I walked over to Kalman the other day to get some good quality pork, because I was craving a good braised pork dish after my return from Shillong, but well, no such luck. I was told the pork wasn’t too good. However, just when I was about to turn around, my favorite butcher in the whole wide world told me, “Madam, I do have a few tenderloins which has just come, and is still unsalted. You want?”

Of course, I want! I live for good beef! We scored one which was roughly 2 pounds, and hacked it in half. I came back home, cut up five steaks to be cooked later, and then realized, I had a bit left over, roughly 100 gm. worth, which was leftover after cutting the steaks. I chopped the beef into small pieces, about a centimetre size pieces.  I was, at this point, feeling pretty hungry, so decided to check what was in the pantry and fridge. 
Within a few minutes, I had chopped up 100 gm. button mushrooms, a couple of sticks of celery (I did not throw away the leaves, but chopped them finely and separated them from the celery too!), a small purple onion, and a single stalk of spring onion. Now, the last ingredient you can skip, but trust me, celery is beautiful. Keep the spring onion white parts and celery together.
Now, I used Toban Jian in this dish. For those who are not aware, Toban Jian or Toban Djan is a Chilli Bean Paste which is pretty often used in Sichuan cuisine. I used the brand Lee Kum Kee, which is a Cantonese brand, and well, the only one available here, but I would prefer using what is made by Sichuan Dan Dan Seasoning Co. In case you don’t have it, I would suggest making a rough paste of a few red chillies, a few cloves of garlic, salt and a few blanched fava beans. In case you don’t have fava beans, skip it. The stir fry shall still taste amazing. Make some chilli garlic paste with salt, garlic, chillies, and be done with it. 
Before beginning, realize one thing – you can jolly well omit adding the noodles, and just eat it as a stir fry with rice. But, since I was lazy and did not want to make rice in the middle of the night, I opted for adding noodles. 
After finishing the prep, simultaneously do two things. On one hand, take a large wok, and put it over high heat. On the other hand take a large pan with a lid, and fill it up with 6 cups of water and a teaspoon of salt. Let the water come to a boil, then drop 150 gm. egg noodles into it, cover the pan with a lid, and turn off the heat.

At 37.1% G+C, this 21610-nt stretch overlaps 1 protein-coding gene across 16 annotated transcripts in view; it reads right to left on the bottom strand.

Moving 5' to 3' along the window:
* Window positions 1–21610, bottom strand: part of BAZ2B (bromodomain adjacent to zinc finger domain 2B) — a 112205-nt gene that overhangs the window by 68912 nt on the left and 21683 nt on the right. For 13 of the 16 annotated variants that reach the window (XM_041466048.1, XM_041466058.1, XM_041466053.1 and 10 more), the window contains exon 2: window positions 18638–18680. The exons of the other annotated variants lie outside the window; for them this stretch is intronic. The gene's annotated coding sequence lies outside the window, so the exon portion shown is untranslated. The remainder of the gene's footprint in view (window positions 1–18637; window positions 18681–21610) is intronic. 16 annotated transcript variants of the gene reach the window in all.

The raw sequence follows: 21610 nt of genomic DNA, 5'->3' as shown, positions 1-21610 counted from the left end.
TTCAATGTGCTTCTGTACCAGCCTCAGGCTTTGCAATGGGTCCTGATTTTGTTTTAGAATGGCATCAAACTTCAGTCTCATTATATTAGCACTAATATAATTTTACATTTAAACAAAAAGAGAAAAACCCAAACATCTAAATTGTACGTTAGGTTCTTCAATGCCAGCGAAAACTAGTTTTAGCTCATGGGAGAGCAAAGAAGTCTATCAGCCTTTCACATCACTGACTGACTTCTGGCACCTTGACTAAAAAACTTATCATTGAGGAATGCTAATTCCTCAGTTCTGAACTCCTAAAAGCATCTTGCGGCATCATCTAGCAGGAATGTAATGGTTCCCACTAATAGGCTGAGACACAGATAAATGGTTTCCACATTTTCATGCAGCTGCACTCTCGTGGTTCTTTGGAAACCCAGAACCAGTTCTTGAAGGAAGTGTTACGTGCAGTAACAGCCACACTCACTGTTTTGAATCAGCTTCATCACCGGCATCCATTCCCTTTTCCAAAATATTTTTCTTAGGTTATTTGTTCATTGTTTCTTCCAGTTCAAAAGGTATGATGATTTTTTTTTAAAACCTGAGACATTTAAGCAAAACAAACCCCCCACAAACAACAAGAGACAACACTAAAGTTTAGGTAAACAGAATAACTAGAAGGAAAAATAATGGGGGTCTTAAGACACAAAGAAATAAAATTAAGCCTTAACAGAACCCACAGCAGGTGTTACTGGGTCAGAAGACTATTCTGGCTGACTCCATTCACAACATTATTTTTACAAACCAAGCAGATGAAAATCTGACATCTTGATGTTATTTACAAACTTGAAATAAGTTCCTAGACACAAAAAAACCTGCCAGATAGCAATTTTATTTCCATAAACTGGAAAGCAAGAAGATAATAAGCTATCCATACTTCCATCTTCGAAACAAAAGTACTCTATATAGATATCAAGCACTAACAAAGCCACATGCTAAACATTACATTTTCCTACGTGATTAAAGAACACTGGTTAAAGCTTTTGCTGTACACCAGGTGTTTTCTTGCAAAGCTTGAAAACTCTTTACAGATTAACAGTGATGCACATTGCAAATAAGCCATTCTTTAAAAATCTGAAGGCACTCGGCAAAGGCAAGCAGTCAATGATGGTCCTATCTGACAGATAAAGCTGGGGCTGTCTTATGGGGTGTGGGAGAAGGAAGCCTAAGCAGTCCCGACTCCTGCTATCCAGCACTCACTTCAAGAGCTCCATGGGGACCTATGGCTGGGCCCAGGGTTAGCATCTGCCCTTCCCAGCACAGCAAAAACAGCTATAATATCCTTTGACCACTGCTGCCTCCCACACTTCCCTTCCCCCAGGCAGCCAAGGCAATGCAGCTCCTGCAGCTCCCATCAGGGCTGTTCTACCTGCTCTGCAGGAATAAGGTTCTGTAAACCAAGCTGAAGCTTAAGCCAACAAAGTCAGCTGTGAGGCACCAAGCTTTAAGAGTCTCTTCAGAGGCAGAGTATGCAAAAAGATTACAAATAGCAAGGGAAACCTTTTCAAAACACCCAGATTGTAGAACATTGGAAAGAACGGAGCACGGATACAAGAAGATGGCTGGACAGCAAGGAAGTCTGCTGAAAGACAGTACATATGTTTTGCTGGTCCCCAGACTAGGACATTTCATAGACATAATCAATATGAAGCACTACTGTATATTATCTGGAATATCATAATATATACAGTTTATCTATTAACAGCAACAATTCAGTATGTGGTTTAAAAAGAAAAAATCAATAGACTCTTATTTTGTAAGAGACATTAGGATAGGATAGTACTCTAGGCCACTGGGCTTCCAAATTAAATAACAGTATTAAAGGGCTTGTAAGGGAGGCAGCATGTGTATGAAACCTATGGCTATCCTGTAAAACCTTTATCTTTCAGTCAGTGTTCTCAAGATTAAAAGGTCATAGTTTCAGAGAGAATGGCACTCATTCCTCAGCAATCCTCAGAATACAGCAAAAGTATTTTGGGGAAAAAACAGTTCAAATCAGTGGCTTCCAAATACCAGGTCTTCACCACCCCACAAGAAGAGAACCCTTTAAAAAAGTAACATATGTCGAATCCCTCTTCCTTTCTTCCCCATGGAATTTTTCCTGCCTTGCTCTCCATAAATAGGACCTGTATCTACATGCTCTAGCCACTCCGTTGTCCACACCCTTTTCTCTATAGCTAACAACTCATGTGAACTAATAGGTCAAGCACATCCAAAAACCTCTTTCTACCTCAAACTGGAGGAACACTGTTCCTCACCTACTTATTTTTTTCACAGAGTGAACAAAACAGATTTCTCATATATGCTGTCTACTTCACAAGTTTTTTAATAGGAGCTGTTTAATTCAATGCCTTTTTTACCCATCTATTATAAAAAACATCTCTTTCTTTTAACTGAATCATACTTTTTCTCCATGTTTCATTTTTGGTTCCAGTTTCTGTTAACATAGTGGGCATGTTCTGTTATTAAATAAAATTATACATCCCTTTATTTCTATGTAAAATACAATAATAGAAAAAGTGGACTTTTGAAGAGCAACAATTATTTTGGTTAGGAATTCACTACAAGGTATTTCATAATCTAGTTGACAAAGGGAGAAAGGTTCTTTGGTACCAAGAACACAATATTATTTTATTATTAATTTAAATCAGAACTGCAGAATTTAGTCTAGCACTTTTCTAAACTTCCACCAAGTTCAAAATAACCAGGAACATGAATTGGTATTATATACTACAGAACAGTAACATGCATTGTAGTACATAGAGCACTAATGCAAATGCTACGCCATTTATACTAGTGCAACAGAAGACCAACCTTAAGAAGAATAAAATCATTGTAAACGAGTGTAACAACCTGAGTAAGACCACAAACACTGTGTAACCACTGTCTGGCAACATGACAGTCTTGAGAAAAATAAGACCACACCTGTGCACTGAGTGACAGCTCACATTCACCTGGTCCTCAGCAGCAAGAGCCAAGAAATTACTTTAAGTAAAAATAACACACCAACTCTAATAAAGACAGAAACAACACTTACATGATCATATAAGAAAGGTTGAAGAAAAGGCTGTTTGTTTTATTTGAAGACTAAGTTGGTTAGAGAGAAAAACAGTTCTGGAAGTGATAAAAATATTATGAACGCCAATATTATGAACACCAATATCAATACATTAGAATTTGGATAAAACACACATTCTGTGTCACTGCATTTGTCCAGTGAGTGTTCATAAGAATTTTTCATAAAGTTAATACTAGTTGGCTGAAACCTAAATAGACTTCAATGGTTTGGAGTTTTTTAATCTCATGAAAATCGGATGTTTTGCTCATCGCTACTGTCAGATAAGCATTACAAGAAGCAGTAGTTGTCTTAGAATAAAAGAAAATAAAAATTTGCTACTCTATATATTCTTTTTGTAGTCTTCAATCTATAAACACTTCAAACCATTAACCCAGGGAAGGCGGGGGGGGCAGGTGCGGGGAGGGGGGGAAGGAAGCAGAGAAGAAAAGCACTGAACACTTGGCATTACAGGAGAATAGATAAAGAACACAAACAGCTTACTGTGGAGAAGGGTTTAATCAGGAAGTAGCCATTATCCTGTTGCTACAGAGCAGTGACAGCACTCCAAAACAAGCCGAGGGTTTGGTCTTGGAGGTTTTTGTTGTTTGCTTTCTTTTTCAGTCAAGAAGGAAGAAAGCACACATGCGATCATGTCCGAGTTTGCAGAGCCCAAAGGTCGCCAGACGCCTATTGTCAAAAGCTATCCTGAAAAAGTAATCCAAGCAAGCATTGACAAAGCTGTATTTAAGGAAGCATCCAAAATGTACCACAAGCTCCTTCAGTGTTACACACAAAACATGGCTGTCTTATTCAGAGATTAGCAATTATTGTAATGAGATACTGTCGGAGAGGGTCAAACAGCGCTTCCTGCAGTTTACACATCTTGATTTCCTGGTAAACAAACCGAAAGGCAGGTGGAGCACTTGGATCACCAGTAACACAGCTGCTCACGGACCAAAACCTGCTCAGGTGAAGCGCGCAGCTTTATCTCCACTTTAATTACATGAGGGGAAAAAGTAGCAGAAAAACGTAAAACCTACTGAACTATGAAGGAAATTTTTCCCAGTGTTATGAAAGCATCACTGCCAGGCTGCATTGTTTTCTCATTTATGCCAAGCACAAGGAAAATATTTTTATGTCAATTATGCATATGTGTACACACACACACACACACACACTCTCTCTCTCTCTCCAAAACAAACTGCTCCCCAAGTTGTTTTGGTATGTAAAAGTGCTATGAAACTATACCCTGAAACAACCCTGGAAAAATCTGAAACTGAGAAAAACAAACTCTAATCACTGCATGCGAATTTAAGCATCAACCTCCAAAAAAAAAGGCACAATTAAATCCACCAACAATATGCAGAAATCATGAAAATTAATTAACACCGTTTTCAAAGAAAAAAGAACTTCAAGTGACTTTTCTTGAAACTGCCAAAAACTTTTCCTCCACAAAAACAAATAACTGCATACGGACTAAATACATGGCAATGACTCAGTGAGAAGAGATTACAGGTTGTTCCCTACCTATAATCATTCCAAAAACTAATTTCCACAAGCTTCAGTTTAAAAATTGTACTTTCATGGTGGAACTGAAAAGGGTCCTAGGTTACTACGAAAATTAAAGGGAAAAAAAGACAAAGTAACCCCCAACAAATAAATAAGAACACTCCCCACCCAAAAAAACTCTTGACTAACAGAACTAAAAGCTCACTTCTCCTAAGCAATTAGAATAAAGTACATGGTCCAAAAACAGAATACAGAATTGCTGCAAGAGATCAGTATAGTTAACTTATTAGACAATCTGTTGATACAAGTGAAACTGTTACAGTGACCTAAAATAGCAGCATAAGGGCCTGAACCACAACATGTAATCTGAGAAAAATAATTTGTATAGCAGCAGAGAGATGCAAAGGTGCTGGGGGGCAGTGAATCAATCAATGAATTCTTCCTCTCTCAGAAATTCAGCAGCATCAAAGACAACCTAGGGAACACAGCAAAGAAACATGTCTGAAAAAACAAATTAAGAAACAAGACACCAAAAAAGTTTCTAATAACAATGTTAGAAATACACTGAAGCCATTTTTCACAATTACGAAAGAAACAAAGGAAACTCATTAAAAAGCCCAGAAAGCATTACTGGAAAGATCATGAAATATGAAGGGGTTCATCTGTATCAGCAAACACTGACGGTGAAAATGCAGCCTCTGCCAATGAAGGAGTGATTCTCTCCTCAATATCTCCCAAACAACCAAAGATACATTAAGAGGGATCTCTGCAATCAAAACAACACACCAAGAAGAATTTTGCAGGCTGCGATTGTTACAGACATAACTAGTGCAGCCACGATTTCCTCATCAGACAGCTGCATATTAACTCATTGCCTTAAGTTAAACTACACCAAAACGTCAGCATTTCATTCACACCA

Add 1 tablespoon oil to the wok, and stir in the chopped shallot. After 30 seconds, add the chopped celery and spring onion whites. Stir fry for a minute over high heat, and then add the chopped mushrooms. Stir fry for 3-4 minutes, and then remove from heat. Keep aside.
Add 1 tablespoon oil to the wok again and add the chopped beef. Let sit for a minute over high heat. Turn over, and cook for another minute over high heat. Your beef is cooked at this point. 
Add 1 tablespoon Toban Jian to the beef, 1/2 teaspoon sugar, and then stir vigorously till the meat is thoroughly coated with the sauce. Stir well, add a dash of vinegar, a dash of Shaoxing wine (optional), and a hefty pinch of pepper.
Introduce the vegetables back in the pan at this point. Now, at this point, you can adjust salt and sugar, maybe add a bit of cornflour slurry to make it into a gravy, then take the dish off heat, and serve with some rice. But, I wanted to make it into a noodle dish, essentially a one-pot meal for dinner.  
So, after draining the noodles, add it to the cooking beef and vegetables, and then top with the chopped celery leaves and spring onion greens. Toss over high heat till everything is well combined. 
Once the noodles is well-coated with the beef mixture, check for seasoning, then take off the heat. Top with more celery leaves and spring onion greens, if you like, and serve. 
Written by Poorna Banerjee

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